InterActions: UCLA Journal of Education and Information Studies
The Discourse on the Digital Divide: Are We Being Co-opted?
- Author(s): Kucukaydin, Ilhan
- Tisdell, Elizabeth J.
- et al.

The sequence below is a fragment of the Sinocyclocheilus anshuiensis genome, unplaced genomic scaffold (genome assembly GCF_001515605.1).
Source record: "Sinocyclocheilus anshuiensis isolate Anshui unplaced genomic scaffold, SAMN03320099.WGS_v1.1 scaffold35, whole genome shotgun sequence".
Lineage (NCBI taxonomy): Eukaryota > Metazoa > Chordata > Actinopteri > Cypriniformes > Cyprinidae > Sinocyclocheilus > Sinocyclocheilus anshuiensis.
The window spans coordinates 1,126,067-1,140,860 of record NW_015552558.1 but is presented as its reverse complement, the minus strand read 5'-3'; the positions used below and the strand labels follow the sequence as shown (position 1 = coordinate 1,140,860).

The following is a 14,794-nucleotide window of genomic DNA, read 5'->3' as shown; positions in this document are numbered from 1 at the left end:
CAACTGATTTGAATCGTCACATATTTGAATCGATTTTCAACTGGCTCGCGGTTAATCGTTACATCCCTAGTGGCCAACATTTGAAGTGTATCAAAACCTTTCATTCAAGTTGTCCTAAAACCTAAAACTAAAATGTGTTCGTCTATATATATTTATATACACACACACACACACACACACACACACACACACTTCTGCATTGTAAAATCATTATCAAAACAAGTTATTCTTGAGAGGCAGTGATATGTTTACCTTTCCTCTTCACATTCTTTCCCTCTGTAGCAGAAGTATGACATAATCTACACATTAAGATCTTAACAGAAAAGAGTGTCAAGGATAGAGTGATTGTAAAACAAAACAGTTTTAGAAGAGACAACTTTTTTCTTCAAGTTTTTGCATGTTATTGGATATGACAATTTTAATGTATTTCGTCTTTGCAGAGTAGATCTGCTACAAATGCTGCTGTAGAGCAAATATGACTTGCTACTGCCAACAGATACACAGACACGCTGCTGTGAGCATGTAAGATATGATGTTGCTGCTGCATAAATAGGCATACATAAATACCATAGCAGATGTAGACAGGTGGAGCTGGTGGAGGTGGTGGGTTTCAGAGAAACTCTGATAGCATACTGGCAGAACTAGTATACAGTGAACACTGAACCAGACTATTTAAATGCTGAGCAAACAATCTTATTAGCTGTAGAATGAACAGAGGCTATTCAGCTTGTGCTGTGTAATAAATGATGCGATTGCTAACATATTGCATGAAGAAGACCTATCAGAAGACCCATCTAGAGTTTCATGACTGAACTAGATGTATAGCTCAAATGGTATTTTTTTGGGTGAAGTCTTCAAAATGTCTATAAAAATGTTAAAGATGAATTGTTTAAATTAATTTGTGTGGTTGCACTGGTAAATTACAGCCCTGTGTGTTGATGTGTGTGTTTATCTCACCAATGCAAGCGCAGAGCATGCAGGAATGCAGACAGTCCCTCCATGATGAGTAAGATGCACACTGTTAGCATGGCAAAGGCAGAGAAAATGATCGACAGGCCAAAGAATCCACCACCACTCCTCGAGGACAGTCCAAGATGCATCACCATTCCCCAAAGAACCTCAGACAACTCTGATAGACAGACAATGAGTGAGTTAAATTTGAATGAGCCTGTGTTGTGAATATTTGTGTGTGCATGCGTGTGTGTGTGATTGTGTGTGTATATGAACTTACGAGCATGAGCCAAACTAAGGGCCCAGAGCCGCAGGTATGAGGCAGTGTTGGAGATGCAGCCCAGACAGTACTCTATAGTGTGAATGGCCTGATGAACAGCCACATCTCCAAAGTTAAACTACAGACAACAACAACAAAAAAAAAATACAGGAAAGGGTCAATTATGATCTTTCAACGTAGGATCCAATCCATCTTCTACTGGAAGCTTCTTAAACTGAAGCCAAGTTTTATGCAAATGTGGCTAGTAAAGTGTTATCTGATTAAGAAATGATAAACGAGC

This paper strives to reconstruct the digital divide discourse from a Gramscian perspective in relation to educators’ role in cultural force in the process of hegemonic dominance. Educators either serve the interest of ruling elites and help the maintenance of ideological hegemony or counter-serve hegemonic forces by breaking the cycle of dehumanization and oppression. In essence, the digital divide discourse and its popularization were perceived as a product of ideological hegemony. In order to analyze the digital divide discourse, this paper looked at the current literature related to digital divide, and then examined technology’s historical relations with the hegemonic power structure. The contemporary United States society and its dominant discourse on the digital divide and how other social determinants related to the class structure are being ignored in the process of approaching this social problem are also analyzed. Finally the paper discussed how educators need to deal with and challenge educational inequities in the new alteration process of hegemonic structure that has a strong dialectical relation with the new technological advancement. This discussion is one attempt to participate in its rearrangement.